The “Supremely Ugly Museum:” Art Moderne at Ocmulgee National Monument
This presentation is part of A Century of Design in the Parks: Preserving the Built Environment in National and State Parks, June 21-23, 2016, Santa Fe, New Mexico.
Langdon Opperman: Hello, I want to say right off the bat that I do not think this is a supremely ugly building. It’s actually a supremely important building for at least three reasons. First, it is the first and the only art modern structure built by the Park Service in the nation. Second, its design broke from NPS design policies. And third, it predated the Mission 66 approach by several decades.The building when it was built was a watershed event but it was not widely recognized at the time and it’s really not recognized now either. I’m going to tell a bit about how it came to be and why it’s unique, and I do use that word, unique in the Park Service and I use that word in a true sense of the term. We did a structural report on it a few years ago.
The building’s here because of archeology, amazing archeology. Ocmulgee the site is a cluster of prehistoric mounds, you see two of them here, that in the 1930s became the largest archeological dig in the Eastern United States. It was one of the most significant archeological projects of the New Deal. It had crews from about five New Deal programs.
The mounds had been recognized important for a long, long time, but they were damaged by railroad cuts, agriculture, ranching, timbering, clay mining, fill dirt for a road through the middle of Macon and a motorcycle course. It was local Macon residents who really put out a campaign to try and save them and do archeological work there.
In 1922, they went to the Smithsonian for help to do the excavations. That was ‘22. In 1929, they went back and said they’d help fund the excavations and about three weeks later, the Smithsonian department head was down there. But that was 1929, so just as they thought they were going to get started, along came the Depression and that, as you can imagine, was a major setback, but in the long run, and of course this is true with so many parks, it was the Depression that saved Ocmulgee and the Depression that built today’s visitor center.
The New Deal put thousands of people to work all over of course. At this site, it started in 1933 with 150 laborers who began excavation of the mounds and it quickly grew from there. You had a wide array of New Deal programs, as I said, and they added thousands of workers so that Ocmulgee had the largest archeological team in the United States. In the different programs, you had laborers, anthropologists, archeologists, engineers, draftsmen, lab workers, et cetera, et cetera. Also during this time, they served as guides, because you had two to three thousand visitors coming each weekend to see the mounds and the digs.
Meanwhile, several things were going on. The Macon group was trying to get NPS to take over Ocmulgee and make it be a national park. So they had the typical back-and-forths in trying to find funds. The excavation of the mounds was producing this vast quantity of artifacts that they did not expect and that they could not handle. Also, one of the important excavations there was the earth lodge, it’s a council chamber, and they found it in pretty good condition. So they decided to save that and to reconstruct an earth mound, I mean an earth lodge and they chose James T. Swanson of the Park Service as the architect.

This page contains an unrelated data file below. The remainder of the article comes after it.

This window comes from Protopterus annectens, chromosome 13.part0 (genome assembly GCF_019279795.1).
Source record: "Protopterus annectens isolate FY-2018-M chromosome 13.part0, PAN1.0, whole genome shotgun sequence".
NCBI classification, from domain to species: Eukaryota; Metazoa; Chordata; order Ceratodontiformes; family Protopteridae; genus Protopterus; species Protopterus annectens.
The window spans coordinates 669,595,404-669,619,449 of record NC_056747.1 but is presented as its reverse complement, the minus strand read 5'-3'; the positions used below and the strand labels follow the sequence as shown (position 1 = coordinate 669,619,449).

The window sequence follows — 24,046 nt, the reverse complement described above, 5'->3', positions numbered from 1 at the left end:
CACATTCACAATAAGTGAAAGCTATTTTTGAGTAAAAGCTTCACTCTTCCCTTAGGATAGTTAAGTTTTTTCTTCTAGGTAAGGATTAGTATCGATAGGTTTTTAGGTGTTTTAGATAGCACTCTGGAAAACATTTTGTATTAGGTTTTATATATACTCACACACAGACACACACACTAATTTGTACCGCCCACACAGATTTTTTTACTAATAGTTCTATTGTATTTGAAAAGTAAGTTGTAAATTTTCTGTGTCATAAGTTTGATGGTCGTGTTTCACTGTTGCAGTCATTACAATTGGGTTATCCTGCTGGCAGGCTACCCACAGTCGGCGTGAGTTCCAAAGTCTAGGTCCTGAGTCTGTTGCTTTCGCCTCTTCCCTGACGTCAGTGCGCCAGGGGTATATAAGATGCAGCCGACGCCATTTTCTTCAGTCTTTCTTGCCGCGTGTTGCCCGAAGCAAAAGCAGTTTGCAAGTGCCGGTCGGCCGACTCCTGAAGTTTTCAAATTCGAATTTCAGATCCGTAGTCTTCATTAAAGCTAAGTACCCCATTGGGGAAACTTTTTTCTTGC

Swanson was a young, pretty inexperienced architect at the Park Service and you’ll see that he had a huge impact on the development of the park. The national monument was established just around Christmas in 1936. Swanson’s work on the earth lodge began two days earlier. So he was made acting superintendent.
Because of the quantity of artifacts, they set up a lab at the Macon Municipal Auditorium and the WPA workers were there and processed them and the archeology notes and the drawings and all the processing. Then artifacts from other archeological sites in Georgia and in other states were sent there and Ocmulgee became a depository for the Southeast. It then ended up with a collection of over a million artifacts.
I should add that at this time there was no chronology of prehistory in the Southeast and the ceramic typology that’s still used today was developed at Ocmulgee. For those of you that know SEAC, the Southeastern Archeological Conference, it was there, it was also started at Ocmulgee.
With those artifacts it meant that the storage needs alone required permanent housing. A second pressing need was for office space. The Park Service offices and the New Deal offices were in a nearby farmhouse. The third thing was for the thousands of visitors that were coming and they built this fine little museum for people to see the artifacts. So as the site continued to grow, it became clear that a regional center was needed and the park’s 1937 master plan called for a building with threefold purpose that I’ve just mentioned: administrative, storage, and real laboratories, and public interpretation.